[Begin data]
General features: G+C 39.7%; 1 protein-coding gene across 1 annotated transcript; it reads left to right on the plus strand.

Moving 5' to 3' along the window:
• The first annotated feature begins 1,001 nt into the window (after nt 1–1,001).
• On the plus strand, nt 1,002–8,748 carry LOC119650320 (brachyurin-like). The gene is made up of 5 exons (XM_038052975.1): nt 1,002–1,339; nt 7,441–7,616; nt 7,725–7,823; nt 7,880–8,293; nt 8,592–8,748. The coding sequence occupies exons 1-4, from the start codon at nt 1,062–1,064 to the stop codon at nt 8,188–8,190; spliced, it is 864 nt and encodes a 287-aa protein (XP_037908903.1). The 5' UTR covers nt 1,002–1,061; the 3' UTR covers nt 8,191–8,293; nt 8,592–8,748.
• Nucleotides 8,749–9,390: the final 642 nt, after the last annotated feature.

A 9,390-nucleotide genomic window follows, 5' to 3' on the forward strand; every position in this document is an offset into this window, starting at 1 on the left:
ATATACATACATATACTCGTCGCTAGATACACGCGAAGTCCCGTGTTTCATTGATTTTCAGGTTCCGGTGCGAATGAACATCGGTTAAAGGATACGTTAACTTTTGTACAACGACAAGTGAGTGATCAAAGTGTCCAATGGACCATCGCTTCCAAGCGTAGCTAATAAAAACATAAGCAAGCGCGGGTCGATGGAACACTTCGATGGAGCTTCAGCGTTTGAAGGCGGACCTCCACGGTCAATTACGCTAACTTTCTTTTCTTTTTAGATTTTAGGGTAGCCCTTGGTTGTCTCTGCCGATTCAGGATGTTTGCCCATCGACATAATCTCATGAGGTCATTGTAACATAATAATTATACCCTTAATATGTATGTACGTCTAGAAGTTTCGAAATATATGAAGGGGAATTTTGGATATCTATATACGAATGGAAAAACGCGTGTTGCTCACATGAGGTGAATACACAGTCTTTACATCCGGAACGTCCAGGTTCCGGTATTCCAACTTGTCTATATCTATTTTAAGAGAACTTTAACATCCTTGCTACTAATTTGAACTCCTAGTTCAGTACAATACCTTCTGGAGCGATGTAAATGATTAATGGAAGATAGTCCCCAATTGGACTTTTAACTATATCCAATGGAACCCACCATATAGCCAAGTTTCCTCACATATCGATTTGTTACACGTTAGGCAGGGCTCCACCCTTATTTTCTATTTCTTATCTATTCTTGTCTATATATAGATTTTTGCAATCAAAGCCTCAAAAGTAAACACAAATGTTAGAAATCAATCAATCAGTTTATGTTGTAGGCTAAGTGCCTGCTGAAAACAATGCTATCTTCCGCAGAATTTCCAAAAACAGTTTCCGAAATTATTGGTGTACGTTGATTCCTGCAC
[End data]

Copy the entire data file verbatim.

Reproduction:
General features: G+C 39.7%; 1 protein-coding gene across 1 annotated transcript; it reads left to right on the plus strand.

Moving 5' to 3' along the window:
• The first annotated feature begins 1,001 nt into the window (after nt 1–1,001).
• On the plus strand, nt 1,002–8,748 carry LOC119650320 (brachyurin-like). The gene is made up of 5 exons (XM_038052975.1): nt 1,002–1,339; nt 7,441–7,616; nt 7,725–7,823; nt 7,880–8,293; nt 8,592–8,748. The coding sequence occupies exons 1-4, from the start codon at nt 1,062–1,064 to the stop codon at nt 8,188–8,190; spliced, it is 864 nt and encodes a 287-aa protein (XP_037908903.1). The 5' UTR covers nt 1,002–1,061; the 3' UTR covers nt 8,191–8,293; nt 8,592–8,748.
• Nucleotides 8,749–9,390: the final 642 nt, after the last annotated feature.

A 9,390-nucleotide genomic window follows, 5' to 3' on the forward strand; every position in this document is an offset into this window, starting at 1 on the left:
ATATACATACATATACTCGTCGCTAGATACACGCGAAGTCCCGTGTTTCATTGATTTTCAGGTTCCGGTGCGAATGAACATCGGTTAAAGGATACGTTAACTTTTGTACAACGACAAGTGAGTGATCAAAGTGTCCAATGGACCATCGCTTCCAAGCGTAGCTAATAAAAACATAAGCAAGCGCGGGTCGATGGAACACTTCGATGGAGCTTCAGCGTTTGAAGGCGGACCTCCACGGTCAATTACGCTAACTTTCTTTTCTTTTTAGATTTTAGGGTAGCCCTTGGTTGTCTCTGCCGATTCAGGATGTTTGCCCATCGACATAATCTCATGAGGTCATTGTAACATAATAATTATACCCTTAATATGTATGTACGTCTAGAAGTTTCGAAATATATGAAGGGGAATTTTGGATATCTATATACGAATGGAAAAACGCGTGTTGCTCACATGAGGTGAATACACAGTCTTTACATCCGGAACGTCCAGGTTCCGGTATTCCAACTTGTCTATATCTATTTTAAGAGAACTTTAACATCCTTGCTACTAATTTGAACTCCTAGTTCAGTACAATACCTTCTGGAGCGATGTAAATGATTAATGGAAGATAGTCCCCAATTGGACTTTTAACTATATCCAATGGAACCCACCATATAGCCAAGTTTCCTCACATATCGATTTGTTACACGTTAGGCAGGGCTCCACCCTTATTTTCTATTTCTTATCTATTCTTGTCTATATATAGATTTTTGCAATCAAAGCCTCAAAAGTAAACACAAATGTTAGAAATCAATCAATCAGTTTATGTTGTAGGCTAAGTGCCTGCTGAAAACAATGCTATCTTCCGCAGAATTTCCAAAAACAGTTTCCGAAATTATTGGTGTACGTTGATTCCTGCAC